On weekdays, children shall be obliged to go to bed no earlier than ten o’clock at night unless they so choose.

Section 2
Children shall be allowed to choose their own bedtime on weekends and whenever school is not in session the next day, with no limitation placed on that choice.


Article III

Children shall be able to live in harmony and civility with no threat or actions taken in the name or in intention to enforce corporal punishment. All forms of corporal punishment are henceforth banned.


Article IV

Section 1
Children shall be obliged to perform within reason all chores of which they are physically capable. Any demand placed upon a child that does not conflict with the principles of this Constitution is the duty of the child to honor and obey.

Section 2
The rights enumerated in this Constitution, however, are not contingent on the performance of such chores, and those rights shall not be invalidated by a child’s failure to carry out household responsibilities.

Section 3
The rights deemed periphery by the Courts may be temporarily suspended by parents in the exercise of fair and legitimate punishment.

Section 4
All punishments shall be commensurate with the offenses for which they are given; no excessive punishments shall be permitted.


Article V

Upon reaching the age of twelve, a child shall have all of the rights listed in this Constitution, fully and without exception. Children who are of age may participate as judges in the Courts and may have a say in voting for Constitutional amendments and actions of the Constitutional Council.

The Courts and the Constitutional Council shall decide which rights are applicable to those children under the age of twelve.


Article VI

Section 1
All of the rights and regulation in this Constitution shall apply to all immediate family members of children who have sought protection under its precepts.

Section 2
Any adults, whether they be related to citizens or not, shall be bound by this Constitution when interacting with children governed under it.

Section 3
Only one parent or guardian in any given family need authorize this Constitution, but once authorized by one the Constitution must be obeyed by all.

Section 4
If this Constitution shall be violated in any way by a citizen’s parents or legal guardians, an Embargo of Household Duties shall immediately be declared, and all chores will come to a halt one day per each violation.

The Constitutional Council may enact other retributive measures as it sees fit.


Article VII

All of those protected by and/or signing this Constitution shall be allowed to express themselves, through their bodies or in any other way, however they may please, so long as they express nothing sexual and nothing else deemed inappropriate by the Constitutional Council and so long as they do so using a budget independent of their parents’ or legal guardian’s.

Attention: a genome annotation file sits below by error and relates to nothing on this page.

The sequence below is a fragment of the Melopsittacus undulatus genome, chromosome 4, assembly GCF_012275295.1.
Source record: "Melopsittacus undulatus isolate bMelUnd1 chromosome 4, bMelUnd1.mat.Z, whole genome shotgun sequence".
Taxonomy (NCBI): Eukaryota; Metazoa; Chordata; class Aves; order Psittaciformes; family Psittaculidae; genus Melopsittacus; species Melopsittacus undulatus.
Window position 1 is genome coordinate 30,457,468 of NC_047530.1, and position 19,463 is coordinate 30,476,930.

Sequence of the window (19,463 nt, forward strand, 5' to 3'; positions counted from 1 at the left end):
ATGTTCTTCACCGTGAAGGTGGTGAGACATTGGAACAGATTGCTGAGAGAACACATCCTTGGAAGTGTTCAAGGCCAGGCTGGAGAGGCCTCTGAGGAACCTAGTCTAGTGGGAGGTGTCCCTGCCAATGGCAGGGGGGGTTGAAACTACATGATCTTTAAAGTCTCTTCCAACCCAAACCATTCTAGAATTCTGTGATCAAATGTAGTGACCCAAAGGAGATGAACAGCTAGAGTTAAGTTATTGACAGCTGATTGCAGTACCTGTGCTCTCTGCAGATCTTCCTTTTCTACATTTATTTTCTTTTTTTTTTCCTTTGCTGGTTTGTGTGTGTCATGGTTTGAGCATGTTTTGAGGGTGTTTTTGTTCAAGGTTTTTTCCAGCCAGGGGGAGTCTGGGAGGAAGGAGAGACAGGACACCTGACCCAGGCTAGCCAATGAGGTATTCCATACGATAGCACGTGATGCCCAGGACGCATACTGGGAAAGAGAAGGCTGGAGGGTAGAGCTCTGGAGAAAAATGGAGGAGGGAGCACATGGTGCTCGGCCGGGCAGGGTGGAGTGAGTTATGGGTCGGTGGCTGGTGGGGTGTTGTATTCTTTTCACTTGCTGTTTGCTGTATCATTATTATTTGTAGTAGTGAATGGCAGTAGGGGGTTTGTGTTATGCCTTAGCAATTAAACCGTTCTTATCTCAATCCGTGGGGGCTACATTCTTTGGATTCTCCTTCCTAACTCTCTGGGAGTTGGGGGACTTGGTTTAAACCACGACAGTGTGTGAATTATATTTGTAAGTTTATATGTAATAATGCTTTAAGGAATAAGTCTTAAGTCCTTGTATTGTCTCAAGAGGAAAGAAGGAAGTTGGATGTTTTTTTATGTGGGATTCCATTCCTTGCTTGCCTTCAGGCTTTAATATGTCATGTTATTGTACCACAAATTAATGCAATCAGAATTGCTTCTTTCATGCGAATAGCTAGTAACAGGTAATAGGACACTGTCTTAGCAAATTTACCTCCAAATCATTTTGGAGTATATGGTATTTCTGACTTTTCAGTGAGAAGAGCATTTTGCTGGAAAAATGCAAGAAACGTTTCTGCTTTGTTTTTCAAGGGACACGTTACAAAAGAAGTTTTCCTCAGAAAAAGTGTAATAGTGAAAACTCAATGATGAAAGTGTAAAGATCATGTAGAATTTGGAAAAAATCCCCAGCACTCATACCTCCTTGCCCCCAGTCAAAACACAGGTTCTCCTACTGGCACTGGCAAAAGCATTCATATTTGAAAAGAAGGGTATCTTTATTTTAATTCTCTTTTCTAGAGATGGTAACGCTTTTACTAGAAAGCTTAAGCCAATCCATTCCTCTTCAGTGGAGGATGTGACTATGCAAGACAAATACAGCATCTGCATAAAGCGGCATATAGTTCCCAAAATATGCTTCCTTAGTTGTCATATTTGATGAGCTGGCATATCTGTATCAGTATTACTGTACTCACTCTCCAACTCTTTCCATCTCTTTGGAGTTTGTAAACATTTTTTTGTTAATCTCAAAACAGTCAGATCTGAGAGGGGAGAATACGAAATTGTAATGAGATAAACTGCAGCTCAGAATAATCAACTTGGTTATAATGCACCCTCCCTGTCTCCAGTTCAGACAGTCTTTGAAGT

However, a child shall not be obliged to accept against their will anything pertaining to self expression (such as clothing, a haircut, or anything else) that a parent has offered to pay for.


Article VIII

Section 1
The child or children aged twelve or older in any family operating under the Constitution shall form a Constitutional Council, which will decide issues of Constitutional law. A Chief Justice should be elected to lead proceedings. This Chief Justice does not have any power exceeding that of any other Constitutional Council member, except that he or she will usually judge cases in the Courts.

Section 2
The Council shall be empowered, among other things, to declare an Embargo of Household Duties when necessary and take appropriate measures to protect the Constitution of Rights.


Article IX

In the event of a child disputing a punishment levied by a parent or guardian, the disagreement shall proceed to the Courts.

Section 1
The Courts shall be composed of the child, the parent, and a child judge, usually the Chief Justice, unless he or she is a party to the case. In families with only one minor child, or only one child eligible to serve as a judge, an impartial third party, adult or child, shall be called upon to judge. Ideally, in cases when a third party judge is needed, the same person should serve as that judge as often as possible, though this is not required.

Section 2
All persons serving as judges must familiarize themselves with this Constitution and must make their rulings based on the principles therein, even if this means deciding a case in a way that conflicts with their personal beliefs.